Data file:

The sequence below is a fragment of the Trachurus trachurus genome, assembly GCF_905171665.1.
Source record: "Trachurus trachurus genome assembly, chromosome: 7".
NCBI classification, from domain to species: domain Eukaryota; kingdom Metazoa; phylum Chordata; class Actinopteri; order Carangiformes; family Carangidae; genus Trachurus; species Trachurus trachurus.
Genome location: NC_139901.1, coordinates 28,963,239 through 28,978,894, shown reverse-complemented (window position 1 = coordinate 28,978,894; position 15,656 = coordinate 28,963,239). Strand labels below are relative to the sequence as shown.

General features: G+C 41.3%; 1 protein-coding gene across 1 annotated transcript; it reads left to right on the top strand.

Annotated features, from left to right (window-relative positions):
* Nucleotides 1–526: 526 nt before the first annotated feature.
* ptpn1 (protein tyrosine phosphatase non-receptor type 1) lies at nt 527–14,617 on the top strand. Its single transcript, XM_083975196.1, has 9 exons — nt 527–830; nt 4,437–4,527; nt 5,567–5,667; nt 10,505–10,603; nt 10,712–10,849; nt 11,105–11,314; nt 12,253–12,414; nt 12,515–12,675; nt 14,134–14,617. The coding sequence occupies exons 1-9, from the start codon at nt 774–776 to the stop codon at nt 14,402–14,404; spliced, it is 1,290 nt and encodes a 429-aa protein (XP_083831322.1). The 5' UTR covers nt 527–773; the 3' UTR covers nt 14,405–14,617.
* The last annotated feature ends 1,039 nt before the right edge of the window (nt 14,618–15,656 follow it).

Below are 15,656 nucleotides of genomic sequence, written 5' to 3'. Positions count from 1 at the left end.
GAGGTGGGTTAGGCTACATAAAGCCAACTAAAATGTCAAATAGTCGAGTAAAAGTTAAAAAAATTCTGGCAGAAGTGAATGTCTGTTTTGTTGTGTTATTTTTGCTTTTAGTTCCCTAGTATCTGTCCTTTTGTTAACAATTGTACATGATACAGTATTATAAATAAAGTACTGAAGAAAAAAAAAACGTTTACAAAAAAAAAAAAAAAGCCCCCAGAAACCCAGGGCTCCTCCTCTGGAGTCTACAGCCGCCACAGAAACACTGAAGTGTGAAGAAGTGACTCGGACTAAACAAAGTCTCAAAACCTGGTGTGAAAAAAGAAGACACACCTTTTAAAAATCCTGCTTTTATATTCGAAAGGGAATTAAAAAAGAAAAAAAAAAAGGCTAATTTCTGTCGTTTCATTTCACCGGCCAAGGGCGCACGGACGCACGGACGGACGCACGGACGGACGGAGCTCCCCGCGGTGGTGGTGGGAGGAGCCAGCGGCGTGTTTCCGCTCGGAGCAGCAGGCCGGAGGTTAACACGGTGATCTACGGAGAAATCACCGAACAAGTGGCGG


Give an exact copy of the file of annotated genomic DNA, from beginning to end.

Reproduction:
The sequence below is a fragment of the Trachurus trachurus genome, assembly GCF_905171665.1.
Source record: "Trachurus trachurus genome assembly, chromosome: 7".
NCBI classification, from domain to species: domain Eukaryota; kingdom Metazoa; phylum Chordata; class Actinopteri; order Carangiformes; family Carangidae; genus Trachurus; species Trachurus trachurus.
Genome location: NC_139901.1, coordinates 28,963,239 through 28,978,894, shown reverse-complemented (window position 1 = coordinate 28,978,894; position 15,656 = coordinate 28,963,239). Strand labels below are relative to the sequence as shown.

General features: G+C 41.3%; 1 protein-coding gene across 1 annotated transcript; it reads left to right on the top strand.

Annotated features, from left to right (window-relative positions):
* Nucleotides 1–526: 526 nt before the first annotated feature.
* ptpn1 (protein tyrosine phosphatase non-receptor type 1) lies at nt 527–14,617 on the top strand. Its single transcript, XM_083975196.1, has 9 exons — nt 527–830; nt 4,437–4,527; nt 5,567–5,667; nt 10,505–10,603; nt 10,712–10,849; nt 11,105–11,314; nt 12,253–12,414; nt 12,515–12,675; nt 14,134–14,617. The coding sequence occupies exons 1-9, from the start codon at nt 774–776 to the stop codon at nt 14,402–14,404; spliced, it is 1,290 nt and encodes a 429-aa protein (XP_083831322.1). The 5' UTR covers nt 527–773; the 3' UTR covers nt 14,405–14,617.
* The last annotated feature ends 1,039 nt before the right edge of the window (nt 14,618–15,656 follow it).

Below are 15,656 nucleotides of genomic sequence, written 5' to 3'. Positions count from 1 at the left end.
GAGGTGGGTTAGGCTACATAAAGCCAACTAAAATGTCAAATAGTCGAGTAAAAGTTAAAAAAATTCTGGCAGAAGTGAATGTCTGTTTTGTTGTGTTATTTTTGCTTTTAGTTCCCTAGTATCTGTCCTTTTGTTAACAATTGTACATGATACAGTATTATAAATAAAGTACTGAAGAAAAAAAAAACGTTTACAAAAAAAAAAAAAAAGCCCCCAGAAACCCAGGGCTCCTCCTCTGGAGTCTACAGCCGCCACAGAAACACTGAAGTGTGAAGAAGTGACTCGGACTAAACAAAGTCTCAAAACCTGGTGTGAAAAAAGAAGACACACCTTTTAAAAATCCTGCTTTTATATTCGAAAGGGAATTAAAAAAGAAAAAAAAAAAGGCTAATTTCTGTCGTTTCATTTCACCGGCCAAGGGCGCACGGACGCACGGACGGACGCACGGACGGACGGAGCTCCCCGCGGTGGTGGTGGGAGGAGCCAGCGGCGTGTTTCCGCTCGGAGCAGCAGGCCGGAGGTTAACACGGTGATCTACGGAGAAATCACCGAACAAGTGGCGG